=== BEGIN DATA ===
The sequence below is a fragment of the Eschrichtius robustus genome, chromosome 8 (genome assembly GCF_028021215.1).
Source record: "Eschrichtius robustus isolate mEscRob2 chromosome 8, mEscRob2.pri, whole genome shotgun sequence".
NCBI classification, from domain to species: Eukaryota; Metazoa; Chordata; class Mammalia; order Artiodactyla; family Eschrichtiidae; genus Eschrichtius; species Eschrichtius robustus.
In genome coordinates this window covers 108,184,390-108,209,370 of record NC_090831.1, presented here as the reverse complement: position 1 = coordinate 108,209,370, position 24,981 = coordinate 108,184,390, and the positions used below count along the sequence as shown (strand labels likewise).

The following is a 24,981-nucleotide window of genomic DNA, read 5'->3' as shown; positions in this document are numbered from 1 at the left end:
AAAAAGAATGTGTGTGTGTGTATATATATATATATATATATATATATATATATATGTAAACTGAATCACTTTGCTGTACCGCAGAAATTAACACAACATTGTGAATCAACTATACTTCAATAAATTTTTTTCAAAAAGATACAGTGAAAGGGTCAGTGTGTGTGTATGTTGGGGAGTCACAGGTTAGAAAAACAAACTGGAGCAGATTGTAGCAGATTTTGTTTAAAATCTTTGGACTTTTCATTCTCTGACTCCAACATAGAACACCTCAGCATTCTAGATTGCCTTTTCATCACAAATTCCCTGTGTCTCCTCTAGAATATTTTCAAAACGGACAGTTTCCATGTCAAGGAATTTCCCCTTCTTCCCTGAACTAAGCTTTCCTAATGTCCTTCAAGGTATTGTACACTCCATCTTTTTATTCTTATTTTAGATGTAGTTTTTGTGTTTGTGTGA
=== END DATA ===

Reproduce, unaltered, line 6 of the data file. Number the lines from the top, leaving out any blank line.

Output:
AAAAAGAATGTGTGTGTGTGTATATATATATATATATATATATATATATATATATGTAAACTGAATCACTTTGCTGTACCGCAGAAATTAACACAACATTGTGAATCAACTATACTTCAATAAATTTTTTTCAAAAAGATACAGTGAAAGGGTCAGTGTGTGTGTATGTTGGGGAGTCACAGGTTAGAAAAACAAACTGGAGCAGATTGTAGCAGATTTTGTTTAAAATCTTTGGACTTTTCATTCTCTGACTCCAACATAGAACACCTCAGCATTCTAGATTGCCTTTTCATCACAAATTCCCTGTGTCTCCTCTAGAATATTTTCAAAACGGACAGTTTCCATGTCAAGGAATTTCCCCTTCTTCCCTGAACTAAGCTTTCCTAATGTCCTTCAAGGTATTGTACACTCCATCTTTTTATTCTTATTTTAGATGTAGTTTTTGTGTTTGTGTGA